Rhythm and synchrony in animal movement and communication
Rhythm and synchrony in animal movement and communication. Current Zoology, 65
(1), 77-81. doi:10.1093/cz/zoy087.
Animal communication and motoric behavior develop over time. Often, this temporal dimension has communicative relevance and is organized according to structural patterns. In other words, time is a crucial dimension for rhythm and synchrony in animal movement and communication. Rhythm is defined as temporal structure at a second-millisecond time scale (Kotz et al. 2018). Synchrony is defined as precise co-occurrence of 2 behaviors in time (Ravignani 2017).
Rhythm, synchrony, and other forms of temporal interaction are taking center stage in animal behavior and communication. Several critical questions include, among others: what species show which rhythmic predispositions? How does a species’ sensitivity for, or proclivity towards, rhythm arise? What are the species-specific functions of rhythm and synchrony, and are there functional trends across species? How did similar or different rhythmic behaviors evolved in different species? This Special Column aims at collecting and contrasting research from different species, perceptual modalities, and empirical methods. The focus is on timing, rhythm and synchrony in the second-millisecond range.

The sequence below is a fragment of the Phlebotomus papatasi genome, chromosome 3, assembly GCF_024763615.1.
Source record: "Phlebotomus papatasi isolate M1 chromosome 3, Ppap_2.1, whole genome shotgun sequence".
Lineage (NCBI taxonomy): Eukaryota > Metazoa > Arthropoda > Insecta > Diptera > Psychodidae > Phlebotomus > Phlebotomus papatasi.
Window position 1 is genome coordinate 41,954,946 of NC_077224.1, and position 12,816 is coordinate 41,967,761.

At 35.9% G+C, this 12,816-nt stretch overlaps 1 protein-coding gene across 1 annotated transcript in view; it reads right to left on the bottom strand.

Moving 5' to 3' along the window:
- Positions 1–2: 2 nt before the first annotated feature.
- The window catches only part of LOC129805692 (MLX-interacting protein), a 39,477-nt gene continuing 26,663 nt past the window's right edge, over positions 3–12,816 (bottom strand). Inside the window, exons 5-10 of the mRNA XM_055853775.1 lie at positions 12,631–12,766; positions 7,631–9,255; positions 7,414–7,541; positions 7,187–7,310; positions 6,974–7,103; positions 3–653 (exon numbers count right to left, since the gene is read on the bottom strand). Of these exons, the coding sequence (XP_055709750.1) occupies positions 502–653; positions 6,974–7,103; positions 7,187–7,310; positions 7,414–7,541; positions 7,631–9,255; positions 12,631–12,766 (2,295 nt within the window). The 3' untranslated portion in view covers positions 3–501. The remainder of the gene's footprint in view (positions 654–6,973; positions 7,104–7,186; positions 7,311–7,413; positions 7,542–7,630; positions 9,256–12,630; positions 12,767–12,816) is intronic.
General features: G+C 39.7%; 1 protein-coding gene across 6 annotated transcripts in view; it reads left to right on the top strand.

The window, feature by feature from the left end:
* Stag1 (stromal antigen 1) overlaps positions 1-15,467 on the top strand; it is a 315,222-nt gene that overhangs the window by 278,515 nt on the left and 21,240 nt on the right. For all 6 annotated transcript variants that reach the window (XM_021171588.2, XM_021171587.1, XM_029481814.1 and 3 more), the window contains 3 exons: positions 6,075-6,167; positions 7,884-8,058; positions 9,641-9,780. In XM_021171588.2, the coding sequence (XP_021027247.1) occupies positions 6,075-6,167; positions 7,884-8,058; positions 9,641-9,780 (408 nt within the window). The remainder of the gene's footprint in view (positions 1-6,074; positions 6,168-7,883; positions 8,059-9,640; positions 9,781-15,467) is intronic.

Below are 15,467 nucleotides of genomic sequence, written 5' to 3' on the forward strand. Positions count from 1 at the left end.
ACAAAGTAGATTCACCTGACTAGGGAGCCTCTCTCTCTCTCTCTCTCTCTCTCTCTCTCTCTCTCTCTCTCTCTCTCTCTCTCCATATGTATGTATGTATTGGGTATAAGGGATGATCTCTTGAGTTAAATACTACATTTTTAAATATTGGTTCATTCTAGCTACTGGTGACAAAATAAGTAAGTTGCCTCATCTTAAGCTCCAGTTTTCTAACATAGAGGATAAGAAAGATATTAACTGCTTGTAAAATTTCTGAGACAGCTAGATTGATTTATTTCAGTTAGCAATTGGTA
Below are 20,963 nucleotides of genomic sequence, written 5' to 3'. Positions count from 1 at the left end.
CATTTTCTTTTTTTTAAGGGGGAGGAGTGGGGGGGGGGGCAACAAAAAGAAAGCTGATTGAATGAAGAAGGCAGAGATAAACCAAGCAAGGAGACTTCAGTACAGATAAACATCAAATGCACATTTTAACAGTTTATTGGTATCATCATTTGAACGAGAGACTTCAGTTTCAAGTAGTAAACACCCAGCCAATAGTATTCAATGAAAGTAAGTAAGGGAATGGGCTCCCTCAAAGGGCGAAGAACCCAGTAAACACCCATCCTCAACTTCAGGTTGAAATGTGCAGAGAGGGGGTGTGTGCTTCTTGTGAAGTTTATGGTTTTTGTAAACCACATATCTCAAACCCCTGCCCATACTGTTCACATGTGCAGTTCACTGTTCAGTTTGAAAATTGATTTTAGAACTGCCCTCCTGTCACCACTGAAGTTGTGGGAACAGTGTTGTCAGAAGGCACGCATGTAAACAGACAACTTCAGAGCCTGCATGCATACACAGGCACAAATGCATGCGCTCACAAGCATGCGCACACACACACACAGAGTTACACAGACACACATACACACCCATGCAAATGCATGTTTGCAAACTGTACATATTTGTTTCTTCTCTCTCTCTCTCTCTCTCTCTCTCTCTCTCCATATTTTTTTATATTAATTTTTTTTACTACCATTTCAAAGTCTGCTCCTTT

Three main approaches are commonly adopted to study animal rhythms, with a focus on: 1) spontaneous individual rhythm production, 2) group rhythms, or 3) synchronization experiments. I concisely introduce them below (see also Kotz et al. 2018; Ravignani et al. 2018).